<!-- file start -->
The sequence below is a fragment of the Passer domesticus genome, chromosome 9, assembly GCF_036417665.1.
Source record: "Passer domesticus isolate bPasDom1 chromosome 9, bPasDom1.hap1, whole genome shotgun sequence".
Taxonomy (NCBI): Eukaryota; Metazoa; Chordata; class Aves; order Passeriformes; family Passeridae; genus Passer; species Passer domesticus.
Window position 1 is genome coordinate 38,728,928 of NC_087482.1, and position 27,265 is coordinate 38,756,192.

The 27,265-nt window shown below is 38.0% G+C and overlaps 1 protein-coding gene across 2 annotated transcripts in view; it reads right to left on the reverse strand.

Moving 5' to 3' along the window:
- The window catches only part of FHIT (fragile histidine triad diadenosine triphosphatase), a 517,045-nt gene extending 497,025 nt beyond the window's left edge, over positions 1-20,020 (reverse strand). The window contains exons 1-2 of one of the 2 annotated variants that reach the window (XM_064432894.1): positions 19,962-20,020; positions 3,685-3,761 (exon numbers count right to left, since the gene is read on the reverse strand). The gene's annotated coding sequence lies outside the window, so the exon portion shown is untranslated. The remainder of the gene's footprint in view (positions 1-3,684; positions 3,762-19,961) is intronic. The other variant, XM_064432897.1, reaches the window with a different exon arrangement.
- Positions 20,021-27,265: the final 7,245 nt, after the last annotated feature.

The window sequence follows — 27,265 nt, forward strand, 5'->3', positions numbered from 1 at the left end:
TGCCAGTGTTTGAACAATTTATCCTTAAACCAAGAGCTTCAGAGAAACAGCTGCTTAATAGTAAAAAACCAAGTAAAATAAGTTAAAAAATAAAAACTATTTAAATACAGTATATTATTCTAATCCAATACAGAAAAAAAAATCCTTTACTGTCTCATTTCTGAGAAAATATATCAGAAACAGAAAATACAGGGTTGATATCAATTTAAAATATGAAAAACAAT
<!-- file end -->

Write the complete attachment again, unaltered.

The sequence below is a fragment of the Passer domesticus genome, chromosome 9, assembly GCF_036417665.1.
Source record: "Passer domesticus isolate bPasDom1 chromosome 9, bPasDom1.hap1, whole genome shotgun sequence".
Taxonomy (NCBI): Eukaryota; Metazoa; Chordata; class Aves; order Passeriformes; family Passeridae; genus Passer; species Passer domesticus.
Window position 1 is genome coordinate 38,728,928 of NC_087482.1, and position 27,265 is coordinate 38,756,192.

The 27,265-nt window shown below is 38.0% G+C and overlaps 1 protein-coding gene across 2 annotated transcripts in view; it reads right to left on the reverse strand.

Moving 5' to 3' along the window:
- The window catches only part of FHIT (fragile histidine triad diadenosine triphosphatase), a 517,045-nt gene extending 497,025 nt beyond the window's left edge, over positions 1-20,020 (reverse strand). The window contains exons 1-2 of one of the 2 annotated variants that reach the window (XM_064432894.1): positions 19,962-20,020; positions 3,685-3,761 (exon numbers count right to left, since the gene is read on the reverse strand). The gene's annotated coding sequence lies outside the window, so the exon portion shown is untranslated. The remainder of the gene's footprint in view (positions 1-3,684; positions 3,762-19,961) is intronic. The other variant, XM_064432897.1, reaches the window with a different exon arrangement.
- Positions 20,021-27,265: the final 7,245 nt, after the last annotated feature.

The window sequence follows — 27,265 nt, forward strand, 5'->3', positions numbered from 1 at the left end:
TGCCAGTGTTTGAACAATTTATCCTTAAACCAAGAGCTTCAGAGAAACAGCTGCTTAATAGTAAAAAACCAAGTAAAATAAGTTAAAAAATAAAAACTATTTAAATACAGTATATTATTCTAATCCAATACAGAAAAAAAAATCCTTTACTGTCTCATTTCTGAGAAAATATATCAGAAACAGAAAATACAGGGTTGATATCAATTTAAAATATGAAAAACAAT